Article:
The first incident leading to charges of violating the stay-at-home order started at about 2:15 p.m. on Thursday, when Cecil County Sheriff’s Office Dfc. Carson White responded to a residence in the unit block of Cherry Lane near Elkton after receiving a report concerning a domestic assault, police reported.

White met with the alleged victim, a 46-year-old woman who alleged that her boyfriend, Sterling Tillman, 50, struck her in the head with the “back of a small broken metal chair, Cecil County District Court documents allege.

“Dfc. White observed an approximate half-dollar size lump towards the top of her head,” White wrote in his statement of probable cause, noting that he noticed that the wound had a “small amount of blood, which appeared to be fresh.”

The woman told the deputy that she was experiencing pain, but she refused medical treatment, police noted.

After the woman gave White a description of Tillman, CCSO deputies started searching for him, police said. A short time later, police added, Dfc. Dix and Deputy Darpino found Tillman at the intersection of Fletchwood Road and Chestnut Drive, northeast of Elkton, and arrested him.

“Deputy Darpino handcuffed Tillman, who exclaimed, ‘I have the coronavirus,’ referring to the current pandemic. Due to his utterance, Dfc. White, Dfc. Dix and Deputy Darpino all were required to place PPE (Personal Protective Equipment) on ourselves and on Tillman himself . . . Tillman had made the statement, ‘Just cut me a citation, I’ll come to court’,” court records allege.

During their interaction, White determined that Tillman had “just bought cigarettes and alcoholic beverages, which does not coincide with the current Executive Order regarding the coronavirus in Maryland, which regards only leaving home for necessary items, such as food,” according to court records.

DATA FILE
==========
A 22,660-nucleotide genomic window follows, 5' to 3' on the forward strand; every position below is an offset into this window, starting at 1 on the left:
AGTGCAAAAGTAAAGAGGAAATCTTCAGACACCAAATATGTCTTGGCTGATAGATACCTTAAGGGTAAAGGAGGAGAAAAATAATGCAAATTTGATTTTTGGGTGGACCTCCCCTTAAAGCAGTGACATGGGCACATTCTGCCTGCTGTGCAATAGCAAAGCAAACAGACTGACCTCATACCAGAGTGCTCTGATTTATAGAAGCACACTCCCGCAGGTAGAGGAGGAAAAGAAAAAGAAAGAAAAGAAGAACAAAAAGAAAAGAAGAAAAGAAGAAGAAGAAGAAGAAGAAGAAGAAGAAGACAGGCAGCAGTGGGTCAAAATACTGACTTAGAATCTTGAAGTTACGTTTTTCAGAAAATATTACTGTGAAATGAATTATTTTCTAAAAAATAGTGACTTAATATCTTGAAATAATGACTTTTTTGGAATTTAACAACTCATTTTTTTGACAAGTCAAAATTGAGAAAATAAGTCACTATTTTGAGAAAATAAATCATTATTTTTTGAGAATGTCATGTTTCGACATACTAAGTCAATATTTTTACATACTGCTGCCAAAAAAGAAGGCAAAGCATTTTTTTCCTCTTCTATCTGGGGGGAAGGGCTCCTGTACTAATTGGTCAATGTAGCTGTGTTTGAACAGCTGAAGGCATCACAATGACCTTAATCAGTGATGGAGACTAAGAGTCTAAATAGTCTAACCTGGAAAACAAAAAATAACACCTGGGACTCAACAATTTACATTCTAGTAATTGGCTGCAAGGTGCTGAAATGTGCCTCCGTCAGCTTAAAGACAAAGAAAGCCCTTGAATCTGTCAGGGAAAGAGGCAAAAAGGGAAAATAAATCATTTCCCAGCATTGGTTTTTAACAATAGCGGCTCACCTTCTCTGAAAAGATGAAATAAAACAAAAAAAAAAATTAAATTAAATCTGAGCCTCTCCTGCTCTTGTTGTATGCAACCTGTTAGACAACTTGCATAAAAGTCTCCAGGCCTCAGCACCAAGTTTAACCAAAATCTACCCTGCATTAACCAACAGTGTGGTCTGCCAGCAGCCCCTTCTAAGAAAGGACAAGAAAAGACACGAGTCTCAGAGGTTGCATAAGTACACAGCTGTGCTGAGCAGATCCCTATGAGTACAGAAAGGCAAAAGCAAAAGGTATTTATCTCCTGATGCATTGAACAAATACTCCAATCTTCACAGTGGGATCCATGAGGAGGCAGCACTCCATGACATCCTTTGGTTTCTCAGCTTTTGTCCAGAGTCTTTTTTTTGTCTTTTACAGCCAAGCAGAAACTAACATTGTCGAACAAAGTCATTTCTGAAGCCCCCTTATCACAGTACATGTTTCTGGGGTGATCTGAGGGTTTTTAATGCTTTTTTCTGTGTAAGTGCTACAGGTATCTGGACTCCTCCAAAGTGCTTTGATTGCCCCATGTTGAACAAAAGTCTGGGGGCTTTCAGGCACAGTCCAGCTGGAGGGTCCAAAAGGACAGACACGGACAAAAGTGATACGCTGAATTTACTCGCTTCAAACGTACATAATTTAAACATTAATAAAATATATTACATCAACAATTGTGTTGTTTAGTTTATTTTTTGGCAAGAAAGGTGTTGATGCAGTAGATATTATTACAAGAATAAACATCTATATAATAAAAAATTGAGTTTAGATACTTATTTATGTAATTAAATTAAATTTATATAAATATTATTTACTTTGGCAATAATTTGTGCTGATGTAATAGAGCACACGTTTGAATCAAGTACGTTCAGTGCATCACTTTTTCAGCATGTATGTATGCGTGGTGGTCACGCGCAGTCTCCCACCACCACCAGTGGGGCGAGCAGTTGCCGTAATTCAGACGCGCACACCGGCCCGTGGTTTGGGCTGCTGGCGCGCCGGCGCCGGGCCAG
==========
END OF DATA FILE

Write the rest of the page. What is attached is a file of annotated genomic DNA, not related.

Tillman was driven to CCSO’s headquarters near Elkton, where deputies took Tillman’s temperature, which was considered normal, police reported.

“Dfc. White believes that Tillman made the utterance in regards to the coronavirus in an attempt to avoid an on-view arrest, thinking that law enforcement would disregard their investigation due to the threat of the lethal illness,” White wrote in charging documents.

The alleged statement made by Tillman prolonged his processing at the CCSO headquarters, according to police.

“Multiple Sheriff’s Office resources were committed to prevent the transmission of the disease (because) Tillman made the fraudulent coronavirus comment. This caused an approximate two-hour delay in his processing and booking,” court records allege.

Investigators charged Tillman with second-degree assault relating to his alleged attack on his girlfriend, in addition to failure to comply with a public health emergency order and obstructing and hindering, court records show.

Scheduled for a June 3 trial, Tillman is free after posting a $15,000 bond on Saturday, according to court records, which further indicate that he initially had been held in the Cecil County Detention Center without bond until his bail review hearing on Friday. During that hearing, a judge reduced his bond to $15,000, court records show.